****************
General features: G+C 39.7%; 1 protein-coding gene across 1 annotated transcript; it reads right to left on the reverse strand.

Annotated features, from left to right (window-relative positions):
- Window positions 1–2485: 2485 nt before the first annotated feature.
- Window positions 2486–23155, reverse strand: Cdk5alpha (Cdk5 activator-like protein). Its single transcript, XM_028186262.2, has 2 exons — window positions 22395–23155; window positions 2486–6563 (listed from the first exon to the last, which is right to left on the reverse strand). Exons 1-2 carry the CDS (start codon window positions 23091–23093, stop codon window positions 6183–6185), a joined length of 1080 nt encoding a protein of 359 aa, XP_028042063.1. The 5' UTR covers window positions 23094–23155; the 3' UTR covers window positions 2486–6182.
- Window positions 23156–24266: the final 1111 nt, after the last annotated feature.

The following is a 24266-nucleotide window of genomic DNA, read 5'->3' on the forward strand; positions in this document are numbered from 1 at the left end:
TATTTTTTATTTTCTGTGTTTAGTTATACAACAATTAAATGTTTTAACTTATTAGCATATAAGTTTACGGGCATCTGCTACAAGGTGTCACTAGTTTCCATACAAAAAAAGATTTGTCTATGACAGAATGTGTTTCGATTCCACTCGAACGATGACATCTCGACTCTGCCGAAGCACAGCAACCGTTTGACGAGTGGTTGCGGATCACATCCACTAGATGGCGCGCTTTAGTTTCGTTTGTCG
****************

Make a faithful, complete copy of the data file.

General features: G+C 39.7%; 1 protein-coding gene across 1 annotated transcript; it reads right to left on the reverse strand.

Annotated features, from left to right (window-relative positions):
- Window positions 1–2485: 2485 nt before the first annotated feature.
- Window positions 2486–23155, reverse strand: Cdk5alpha (Cdk5 activator-like protein). Its single transcript, XM_028186262.2, has 2 exons — window positions 22395–23155; window positions 2486–6563 (listed from the first exon to the last, which is right to left on the reverse strand). Exons 1-2 carry the CDS (start codon window positions 23091–23093, stop codon window positions 6183–6185), a joined length of 1080 nt encoding a protein of 359 aa, XP_028042063.1. The 5' UTR covers window positions 23094–23155; the 3' UTR covers window positions 2486–6182.
- Window positions 23156–24266: the final 1111 nt, after the last annotated feature.

The following is a 24266-nucleotide window of genomic DNA, read 5'->3' on the forward strand; positions in this document are numbered from 1 at the left end:
TATTTTTTATTTTCTGTGTTTAGTTATACAACAATTAAATGTTTTAACTTATTAGCATATAAGTTTACGGGCATCTGCTACAAGGTGTCACTAGTTTCCATACAAAAAAAGATTTGTCTATGACAGAATGTGTTTCGATTCCACTCGAACGATGACATCTCGACTCTGCCGAAGCACAGCAACCGTTTGACGAGTGGTTGCGGATCACATCCACTAGATGGCGCGCTTTAGTTTCGTTTGTCG